Stub Sleeps in Tests

Book,Clock and Hammer by is licensed under CC BY

I’m doing another short post here on testing code. I’ve observed that sometimes sleeps/delays find their way into production. A quick example of this would be for a retry loop (e.g., HTTP requests). When testing the code concerning these areas, you are taking on the duration of the sleep in your test suite which is slow and undesirable.

To combat the added delay in sleeps during tests, my recommendation is to stub/mock out the sleep method. Depending on the language, there are many ways to handle this. With Ruby using Minitest and Mocha, you would do the following:

# Class that sleeps for five 1 second iterations, building an array of [0..4]
class SleepyObject
  def self.do_work
    results = []

    5.times do |index|
      results << index


# Minitest and Mocha are needed for testing/stubbing
require 'minitest/autorun'
require 'mocha'
require 'mocha/minitest'

# Test class
class SleepyObjectTest < Minitest::Test

  # Takes 5 seconds to run
  def test_with_sleeps
    assert(0..4, SleepyObject.do_work)

  # Takes pretty much 0 seconds to run
  # We are also asserting that five calls to `sleep` do happen
  def test_without_sleeps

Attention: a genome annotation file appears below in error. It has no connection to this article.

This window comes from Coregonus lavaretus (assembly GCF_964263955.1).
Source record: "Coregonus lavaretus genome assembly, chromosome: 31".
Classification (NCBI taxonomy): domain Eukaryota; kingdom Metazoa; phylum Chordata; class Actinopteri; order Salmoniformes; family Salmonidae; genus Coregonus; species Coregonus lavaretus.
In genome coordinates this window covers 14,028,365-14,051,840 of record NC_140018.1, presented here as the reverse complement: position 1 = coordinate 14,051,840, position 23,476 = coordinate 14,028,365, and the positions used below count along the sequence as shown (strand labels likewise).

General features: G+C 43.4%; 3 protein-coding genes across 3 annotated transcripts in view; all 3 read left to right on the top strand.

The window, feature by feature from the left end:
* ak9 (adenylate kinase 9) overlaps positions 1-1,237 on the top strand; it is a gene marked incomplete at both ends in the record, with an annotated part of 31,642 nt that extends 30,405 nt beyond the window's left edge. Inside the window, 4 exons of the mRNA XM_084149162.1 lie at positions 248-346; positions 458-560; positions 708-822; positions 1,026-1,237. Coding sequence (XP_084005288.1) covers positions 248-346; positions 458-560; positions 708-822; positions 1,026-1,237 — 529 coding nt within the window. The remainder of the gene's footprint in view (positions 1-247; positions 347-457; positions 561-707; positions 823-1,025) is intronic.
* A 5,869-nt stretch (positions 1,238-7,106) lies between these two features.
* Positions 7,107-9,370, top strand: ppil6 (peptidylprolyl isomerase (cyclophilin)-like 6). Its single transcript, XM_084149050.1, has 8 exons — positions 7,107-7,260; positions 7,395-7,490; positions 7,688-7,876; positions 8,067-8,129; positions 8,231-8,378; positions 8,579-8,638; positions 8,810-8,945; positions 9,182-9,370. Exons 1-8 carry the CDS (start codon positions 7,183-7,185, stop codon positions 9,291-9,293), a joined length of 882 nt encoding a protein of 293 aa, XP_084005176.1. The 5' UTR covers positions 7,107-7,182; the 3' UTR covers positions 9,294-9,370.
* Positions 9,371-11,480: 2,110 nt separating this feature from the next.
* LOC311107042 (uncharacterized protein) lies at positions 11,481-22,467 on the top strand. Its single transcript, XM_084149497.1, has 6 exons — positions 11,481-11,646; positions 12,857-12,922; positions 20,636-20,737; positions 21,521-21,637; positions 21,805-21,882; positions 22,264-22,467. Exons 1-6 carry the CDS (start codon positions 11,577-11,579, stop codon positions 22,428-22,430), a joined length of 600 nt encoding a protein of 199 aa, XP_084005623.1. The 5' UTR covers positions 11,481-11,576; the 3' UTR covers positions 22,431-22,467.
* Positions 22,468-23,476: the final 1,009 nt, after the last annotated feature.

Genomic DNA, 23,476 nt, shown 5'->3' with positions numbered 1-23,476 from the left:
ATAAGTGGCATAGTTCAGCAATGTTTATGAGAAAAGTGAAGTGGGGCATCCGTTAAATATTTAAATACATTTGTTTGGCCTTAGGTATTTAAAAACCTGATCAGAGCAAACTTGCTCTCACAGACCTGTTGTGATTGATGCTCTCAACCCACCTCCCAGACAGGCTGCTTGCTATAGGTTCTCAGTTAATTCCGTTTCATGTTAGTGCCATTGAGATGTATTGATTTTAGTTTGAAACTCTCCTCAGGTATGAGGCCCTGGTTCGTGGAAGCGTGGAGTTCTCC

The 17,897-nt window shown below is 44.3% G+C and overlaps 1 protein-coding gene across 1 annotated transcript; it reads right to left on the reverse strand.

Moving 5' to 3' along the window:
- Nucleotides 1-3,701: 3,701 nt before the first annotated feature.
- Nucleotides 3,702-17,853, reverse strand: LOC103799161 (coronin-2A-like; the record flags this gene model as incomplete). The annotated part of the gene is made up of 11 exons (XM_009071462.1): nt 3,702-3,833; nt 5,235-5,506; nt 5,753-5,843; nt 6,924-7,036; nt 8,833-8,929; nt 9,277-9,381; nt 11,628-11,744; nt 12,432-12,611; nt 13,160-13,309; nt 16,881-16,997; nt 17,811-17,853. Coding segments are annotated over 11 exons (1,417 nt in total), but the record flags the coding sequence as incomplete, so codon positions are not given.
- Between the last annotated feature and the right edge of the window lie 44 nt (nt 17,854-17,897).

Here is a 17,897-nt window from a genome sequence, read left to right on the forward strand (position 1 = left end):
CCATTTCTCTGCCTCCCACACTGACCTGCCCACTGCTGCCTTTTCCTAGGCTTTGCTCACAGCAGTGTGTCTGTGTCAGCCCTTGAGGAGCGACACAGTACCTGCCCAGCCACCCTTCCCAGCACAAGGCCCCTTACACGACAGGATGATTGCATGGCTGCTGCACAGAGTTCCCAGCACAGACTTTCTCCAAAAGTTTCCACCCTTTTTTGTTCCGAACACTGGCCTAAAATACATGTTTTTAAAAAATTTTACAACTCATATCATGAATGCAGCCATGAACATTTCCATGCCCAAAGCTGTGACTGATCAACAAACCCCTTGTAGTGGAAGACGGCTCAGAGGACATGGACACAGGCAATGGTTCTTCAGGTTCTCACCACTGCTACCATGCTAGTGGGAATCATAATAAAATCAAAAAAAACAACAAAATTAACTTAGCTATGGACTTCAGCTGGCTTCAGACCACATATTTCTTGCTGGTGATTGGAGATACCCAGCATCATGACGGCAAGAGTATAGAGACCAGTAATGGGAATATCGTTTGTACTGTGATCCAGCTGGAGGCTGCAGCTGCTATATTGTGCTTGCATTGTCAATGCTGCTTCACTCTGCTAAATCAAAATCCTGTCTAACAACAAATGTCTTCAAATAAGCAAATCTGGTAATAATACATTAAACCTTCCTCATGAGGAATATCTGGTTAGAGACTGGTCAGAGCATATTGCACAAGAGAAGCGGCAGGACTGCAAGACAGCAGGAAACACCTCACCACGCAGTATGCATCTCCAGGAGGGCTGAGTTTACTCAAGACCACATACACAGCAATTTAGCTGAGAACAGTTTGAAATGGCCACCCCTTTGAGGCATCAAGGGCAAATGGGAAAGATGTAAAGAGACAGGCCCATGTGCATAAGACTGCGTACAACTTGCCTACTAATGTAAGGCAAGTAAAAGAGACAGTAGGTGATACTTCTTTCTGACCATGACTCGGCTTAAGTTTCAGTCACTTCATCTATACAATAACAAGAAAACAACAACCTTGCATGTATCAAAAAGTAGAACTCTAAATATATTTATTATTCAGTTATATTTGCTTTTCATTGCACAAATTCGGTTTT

assert(0..4, SleepyObject.do_work)

When we run the above code, we see the following:

Run options: -v --seed 14433

# Running:

SleepyObjectTest#test_with_sleeps = 5.02 s = .
SleepyObjectTest#test_without_sleeps = 0.00 s = .

Finished in 5.018095s, 0.3986 runs/s, 0.5978 assertions/s.

2 runs, 3 assertions, 0 failures, 0 errors, 0 skips

The tests using stubs execute quickly, and we still retain the ability to assert that sleeps are happening. This is a win-win in my books.

It can be a bit difficult to figure out what tests in your test suite that is affected by sleep durations. As the test creator, you’ll likely have a good idea of any sleep/delays in your test execution as you run them in isolation during development. I did find the following article that presents a novel approach to identify which tests have sleeps in their execution path.